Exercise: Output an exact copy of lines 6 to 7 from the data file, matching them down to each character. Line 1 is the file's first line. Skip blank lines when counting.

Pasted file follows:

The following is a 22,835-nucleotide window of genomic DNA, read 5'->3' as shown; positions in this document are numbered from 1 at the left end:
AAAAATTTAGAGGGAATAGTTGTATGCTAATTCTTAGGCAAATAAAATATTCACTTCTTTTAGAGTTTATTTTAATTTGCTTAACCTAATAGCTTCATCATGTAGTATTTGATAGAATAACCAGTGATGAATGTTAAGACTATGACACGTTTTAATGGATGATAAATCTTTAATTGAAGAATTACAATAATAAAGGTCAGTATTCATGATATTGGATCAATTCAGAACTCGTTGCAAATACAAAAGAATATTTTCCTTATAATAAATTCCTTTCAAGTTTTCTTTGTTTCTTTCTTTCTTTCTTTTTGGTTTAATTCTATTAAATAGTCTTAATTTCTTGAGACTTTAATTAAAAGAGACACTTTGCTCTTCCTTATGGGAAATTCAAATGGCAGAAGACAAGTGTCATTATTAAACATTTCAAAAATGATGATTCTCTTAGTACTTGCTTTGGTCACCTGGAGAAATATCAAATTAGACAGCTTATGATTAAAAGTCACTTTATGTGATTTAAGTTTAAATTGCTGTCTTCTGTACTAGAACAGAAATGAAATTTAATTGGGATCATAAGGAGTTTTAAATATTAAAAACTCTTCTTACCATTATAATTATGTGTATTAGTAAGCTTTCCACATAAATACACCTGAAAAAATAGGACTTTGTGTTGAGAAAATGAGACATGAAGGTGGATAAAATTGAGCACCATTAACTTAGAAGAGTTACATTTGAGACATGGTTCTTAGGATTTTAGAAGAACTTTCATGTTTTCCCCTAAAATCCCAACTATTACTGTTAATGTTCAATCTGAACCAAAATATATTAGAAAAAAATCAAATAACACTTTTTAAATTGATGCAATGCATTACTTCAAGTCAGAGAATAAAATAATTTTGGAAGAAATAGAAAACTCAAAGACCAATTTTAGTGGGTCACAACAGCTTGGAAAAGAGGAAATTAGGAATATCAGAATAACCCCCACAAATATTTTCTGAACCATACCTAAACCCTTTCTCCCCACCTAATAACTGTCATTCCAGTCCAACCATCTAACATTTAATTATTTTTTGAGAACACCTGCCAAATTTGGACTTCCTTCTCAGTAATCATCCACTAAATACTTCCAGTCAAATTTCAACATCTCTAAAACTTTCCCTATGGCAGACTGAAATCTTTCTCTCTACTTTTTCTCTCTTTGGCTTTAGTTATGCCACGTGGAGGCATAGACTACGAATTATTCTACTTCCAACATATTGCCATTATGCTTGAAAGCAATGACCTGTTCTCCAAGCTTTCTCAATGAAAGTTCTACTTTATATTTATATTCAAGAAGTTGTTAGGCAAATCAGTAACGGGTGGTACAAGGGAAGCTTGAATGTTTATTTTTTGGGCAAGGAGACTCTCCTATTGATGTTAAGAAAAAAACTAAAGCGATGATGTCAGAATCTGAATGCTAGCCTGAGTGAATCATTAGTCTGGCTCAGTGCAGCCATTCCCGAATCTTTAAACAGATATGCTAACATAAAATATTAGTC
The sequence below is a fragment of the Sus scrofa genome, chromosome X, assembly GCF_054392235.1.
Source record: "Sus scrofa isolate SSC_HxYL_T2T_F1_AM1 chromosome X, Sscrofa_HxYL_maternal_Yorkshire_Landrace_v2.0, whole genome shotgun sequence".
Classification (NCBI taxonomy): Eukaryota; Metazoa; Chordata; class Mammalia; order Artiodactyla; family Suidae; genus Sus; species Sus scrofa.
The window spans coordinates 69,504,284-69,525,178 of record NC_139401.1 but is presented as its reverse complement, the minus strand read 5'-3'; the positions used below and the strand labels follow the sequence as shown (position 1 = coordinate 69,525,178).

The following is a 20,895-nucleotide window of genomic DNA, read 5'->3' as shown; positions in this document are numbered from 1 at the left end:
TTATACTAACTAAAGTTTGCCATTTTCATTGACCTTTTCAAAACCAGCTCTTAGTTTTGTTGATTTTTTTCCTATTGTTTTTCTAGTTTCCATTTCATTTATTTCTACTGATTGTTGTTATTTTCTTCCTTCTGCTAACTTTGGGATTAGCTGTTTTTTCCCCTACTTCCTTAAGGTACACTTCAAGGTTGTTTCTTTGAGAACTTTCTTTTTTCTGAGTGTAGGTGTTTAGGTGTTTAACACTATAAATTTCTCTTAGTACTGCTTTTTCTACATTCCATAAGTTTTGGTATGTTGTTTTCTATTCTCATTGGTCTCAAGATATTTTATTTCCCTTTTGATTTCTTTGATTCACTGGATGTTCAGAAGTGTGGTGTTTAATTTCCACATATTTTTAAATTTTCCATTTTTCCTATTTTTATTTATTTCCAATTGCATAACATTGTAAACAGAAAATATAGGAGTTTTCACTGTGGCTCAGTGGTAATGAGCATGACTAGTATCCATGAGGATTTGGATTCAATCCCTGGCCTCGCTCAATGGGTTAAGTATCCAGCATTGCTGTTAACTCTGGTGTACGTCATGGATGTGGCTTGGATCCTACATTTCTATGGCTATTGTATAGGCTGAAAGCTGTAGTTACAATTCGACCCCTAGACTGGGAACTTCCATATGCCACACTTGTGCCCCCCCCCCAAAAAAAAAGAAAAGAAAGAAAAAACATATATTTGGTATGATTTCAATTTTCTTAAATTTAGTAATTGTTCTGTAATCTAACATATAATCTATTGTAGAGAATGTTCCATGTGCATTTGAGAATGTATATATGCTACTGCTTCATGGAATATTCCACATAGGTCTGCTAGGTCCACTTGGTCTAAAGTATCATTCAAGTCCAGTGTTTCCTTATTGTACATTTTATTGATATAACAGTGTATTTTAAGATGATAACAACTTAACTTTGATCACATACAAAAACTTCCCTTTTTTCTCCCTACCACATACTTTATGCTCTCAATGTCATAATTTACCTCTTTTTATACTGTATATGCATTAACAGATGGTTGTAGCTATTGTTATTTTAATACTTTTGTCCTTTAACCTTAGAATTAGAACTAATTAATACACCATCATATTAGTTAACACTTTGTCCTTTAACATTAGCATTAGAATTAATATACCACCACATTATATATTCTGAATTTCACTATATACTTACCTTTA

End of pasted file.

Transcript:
The window spans coordinates 69,504,284-69,525,178 of record NC_139401.1 but is presented as its reverse complement, the minus strand read 5'-3'; the positions used below and the strand labels follow the sequence as shown (position 1 = coordinate 69,525,178).

The following is a 20,895-nucleotide window of genomic DNA, read 5'->3' as shown; positions in this document are numbered from 1 at the left end: